A criminal defence solicitor duped into aiding a fraudster’s attempted football club takeover has been fined £5,000 by the Solicitors Disciplinary Tribunal.

Richard Quinn, who had enjoyed an unblemished 35-year career, provided a ‘door opener’ letter on the firm's letterhead for an individual attempting to purchase Hartlepool United, the tribunal heard. 

Quinn had drafted and signed a ‘To Whom It May Concern’ letter regarding an undertaking to a businessman and former director of another club, Swindon Town. The letter stated that Quinn’s firm, West Midlands practice Riley Hayes Solicitors, was in receipt of £266,000 from its client, and these funds would be available for the purchase of Hartlepool United. It was submitted by the Solicitors Regulation Authority that the letter was used by the businessman and sent to opposing solicitors in the deal. The potential purchase was not completed and the businessman was subsequently convicted of fraud and jailed for eight years.

The firm’s compliance officer confirmed that he became aware of the letter only when it was shown to him by SRA investigators; no file had been opened and there was no retainer on the system.

The Solicitors Disciplinary Tribunal found that Quinn’s letter, and in particular the words ‘We write to confirm that we represent’, were recklessly misleading, with no retainer in place.

The tribunal’s judgment said Quinn’s ‘indolent approach to opening files, failure to apply his mind to the language contained in the letter, the imprecise, sloppy and tardy approach to drafting…caused the reckless misrepresentations to have been made’.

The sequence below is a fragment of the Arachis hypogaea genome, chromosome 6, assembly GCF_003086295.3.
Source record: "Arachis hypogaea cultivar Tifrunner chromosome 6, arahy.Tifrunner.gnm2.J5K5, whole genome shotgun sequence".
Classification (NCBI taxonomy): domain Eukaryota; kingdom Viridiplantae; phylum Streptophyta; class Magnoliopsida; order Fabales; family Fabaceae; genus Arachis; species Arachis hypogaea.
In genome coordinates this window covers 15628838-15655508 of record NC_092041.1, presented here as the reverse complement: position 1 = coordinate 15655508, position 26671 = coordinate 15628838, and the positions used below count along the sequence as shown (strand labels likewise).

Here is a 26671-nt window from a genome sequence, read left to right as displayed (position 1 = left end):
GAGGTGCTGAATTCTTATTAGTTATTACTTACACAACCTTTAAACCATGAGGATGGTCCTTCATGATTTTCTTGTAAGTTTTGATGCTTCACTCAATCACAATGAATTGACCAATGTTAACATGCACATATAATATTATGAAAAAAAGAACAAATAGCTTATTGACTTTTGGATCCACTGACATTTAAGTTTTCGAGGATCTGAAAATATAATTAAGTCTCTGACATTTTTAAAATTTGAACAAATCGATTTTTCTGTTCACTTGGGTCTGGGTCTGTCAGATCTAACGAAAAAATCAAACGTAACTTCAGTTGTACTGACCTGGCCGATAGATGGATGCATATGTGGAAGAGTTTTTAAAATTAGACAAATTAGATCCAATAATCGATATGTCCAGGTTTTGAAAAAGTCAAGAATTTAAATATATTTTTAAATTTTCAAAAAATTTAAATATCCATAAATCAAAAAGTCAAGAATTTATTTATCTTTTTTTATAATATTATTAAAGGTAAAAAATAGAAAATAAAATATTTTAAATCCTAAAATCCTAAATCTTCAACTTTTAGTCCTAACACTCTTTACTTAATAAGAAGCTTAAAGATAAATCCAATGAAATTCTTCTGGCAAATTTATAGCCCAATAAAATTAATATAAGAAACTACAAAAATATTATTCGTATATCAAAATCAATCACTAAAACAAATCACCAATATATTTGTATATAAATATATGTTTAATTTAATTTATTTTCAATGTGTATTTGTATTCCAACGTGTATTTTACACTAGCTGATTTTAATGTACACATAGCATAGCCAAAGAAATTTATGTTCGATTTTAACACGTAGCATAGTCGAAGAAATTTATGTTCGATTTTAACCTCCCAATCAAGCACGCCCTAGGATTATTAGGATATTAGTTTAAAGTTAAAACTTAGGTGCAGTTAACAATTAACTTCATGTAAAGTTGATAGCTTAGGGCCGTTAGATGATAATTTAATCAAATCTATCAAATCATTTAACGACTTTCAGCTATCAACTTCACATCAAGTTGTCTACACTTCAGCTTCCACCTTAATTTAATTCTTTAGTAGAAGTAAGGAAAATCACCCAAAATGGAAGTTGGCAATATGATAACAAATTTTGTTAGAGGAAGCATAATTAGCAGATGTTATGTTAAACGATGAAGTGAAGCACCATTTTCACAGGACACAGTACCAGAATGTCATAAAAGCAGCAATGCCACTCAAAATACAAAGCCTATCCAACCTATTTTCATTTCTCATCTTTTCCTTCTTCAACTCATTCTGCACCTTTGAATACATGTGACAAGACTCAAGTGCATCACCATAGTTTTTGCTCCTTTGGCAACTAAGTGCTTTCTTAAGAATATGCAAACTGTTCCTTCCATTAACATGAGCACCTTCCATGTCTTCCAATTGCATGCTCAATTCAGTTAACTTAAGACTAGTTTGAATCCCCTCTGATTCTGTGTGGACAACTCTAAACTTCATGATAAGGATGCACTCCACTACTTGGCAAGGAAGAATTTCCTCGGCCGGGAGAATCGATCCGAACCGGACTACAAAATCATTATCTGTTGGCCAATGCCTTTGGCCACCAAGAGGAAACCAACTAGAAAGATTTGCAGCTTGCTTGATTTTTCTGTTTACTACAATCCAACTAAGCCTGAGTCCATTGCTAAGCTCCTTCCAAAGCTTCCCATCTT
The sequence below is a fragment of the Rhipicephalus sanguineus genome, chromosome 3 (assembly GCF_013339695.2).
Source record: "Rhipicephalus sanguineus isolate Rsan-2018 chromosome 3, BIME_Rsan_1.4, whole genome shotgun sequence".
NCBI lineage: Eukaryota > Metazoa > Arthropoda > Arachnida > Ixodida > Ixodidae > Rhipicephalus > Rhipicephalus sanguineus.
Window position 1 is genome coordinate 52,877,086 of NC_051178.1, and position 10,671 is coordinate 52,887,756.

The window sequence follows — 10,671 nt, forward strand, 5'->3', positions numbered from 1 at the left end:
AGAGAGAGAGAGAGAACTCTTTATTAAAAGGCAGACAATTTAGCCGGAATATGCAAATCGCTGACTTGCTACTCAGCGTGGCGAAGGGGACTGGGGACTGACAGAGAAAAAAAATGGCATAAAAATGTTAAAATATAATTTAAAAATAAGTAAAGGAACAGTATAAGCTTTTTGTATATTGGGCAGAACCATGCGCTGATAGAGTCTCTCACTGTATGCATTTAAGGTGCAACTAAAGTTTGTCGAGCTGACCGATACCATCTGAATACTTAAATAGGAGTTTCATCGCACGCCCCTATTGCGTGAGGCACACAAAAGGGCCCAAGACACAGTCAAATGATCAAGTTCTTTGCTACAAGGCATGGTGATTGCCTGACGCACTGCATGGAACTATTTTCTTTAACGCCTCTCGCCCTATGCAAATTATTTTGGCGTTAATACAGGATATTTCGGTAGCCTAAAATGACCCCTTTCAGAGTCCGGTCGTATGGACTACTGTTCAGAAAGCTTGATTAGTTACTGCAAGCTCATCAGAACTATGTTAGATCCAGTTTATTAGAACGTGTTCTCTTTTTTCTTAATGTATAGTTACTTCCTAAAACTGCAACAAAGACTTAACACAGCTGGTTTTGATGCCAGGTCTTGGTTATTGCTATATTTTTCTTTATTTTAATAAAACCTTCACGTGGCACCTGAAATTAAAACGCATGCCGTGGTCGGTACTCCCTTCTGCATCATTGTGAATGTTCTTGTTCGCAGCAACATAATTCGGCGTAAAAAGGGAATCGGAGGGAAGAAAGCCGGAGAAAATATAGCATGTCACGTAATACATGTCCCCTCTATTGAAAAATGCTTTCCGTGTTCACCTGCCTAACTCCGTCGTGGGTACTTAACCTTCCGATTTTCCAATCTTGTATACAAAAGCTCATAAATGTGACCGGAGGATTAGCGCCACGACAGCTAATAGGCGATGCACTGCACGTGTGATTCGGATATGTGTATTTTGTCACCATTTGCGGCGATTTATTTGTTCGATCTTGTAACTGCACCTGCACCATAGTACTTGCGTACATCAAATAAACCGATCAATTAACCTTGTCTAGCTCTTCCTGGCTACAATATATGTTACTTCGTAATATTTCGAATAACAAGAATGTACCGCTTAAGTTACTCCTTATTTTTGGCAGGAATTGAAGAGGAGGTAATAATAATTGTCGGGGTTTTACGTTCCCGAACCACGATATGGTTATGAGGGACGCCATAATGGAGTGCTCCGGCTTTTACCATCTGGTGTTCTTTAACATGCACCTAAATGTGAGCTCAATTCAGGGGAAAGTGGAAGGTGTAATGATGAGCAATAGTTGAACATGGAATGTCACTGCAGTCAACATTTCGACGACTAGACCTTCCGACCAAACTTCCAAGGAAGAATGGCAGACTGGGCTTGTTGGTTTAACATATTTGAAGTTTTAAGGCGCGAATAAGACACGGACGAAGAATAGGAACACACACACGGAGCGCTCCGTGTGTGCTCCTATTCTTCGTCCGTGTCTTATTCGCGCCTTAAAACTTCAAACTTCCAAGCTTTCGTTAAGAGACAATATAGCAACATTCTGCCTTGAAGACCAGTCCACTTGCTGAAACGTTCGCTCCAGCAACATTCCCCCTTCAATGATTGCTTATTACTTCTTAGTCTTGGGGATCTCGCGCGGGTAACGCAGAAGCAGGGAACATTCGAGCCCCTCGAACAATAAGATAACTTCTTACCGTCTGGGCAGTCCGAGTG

But his conduct was not considered premeditated or planned, and his motivation was judged to be getting more work in for the firm rather than a deliberate intention to mislead.

Quinn, who was not arrested or charged in relation to the frauds, was said by the SRA to be ‘flying below the radar, conducting work on the side, using the name of the firm when in reality he knew that he was acting alone’.

He admitted failing to do due diligence on another letter from the businessman regarding proof of his funds. Quinn submitted he ‘allowed himself to be misled by a fraudster’.

The tribunal cleared him of all allegations of dishonesty, including charges relating to his response to questioning by the police and SRA. He maintained that at worst he was guilty of lack of care and attention but reiterated there was no ill motive.

He was fined £5,000 after showing demonstrable contrition and insight into his conduct. The SRA applied for £29,000 in costs, which was reduced to £6,000 on account of the charges that were found not proven.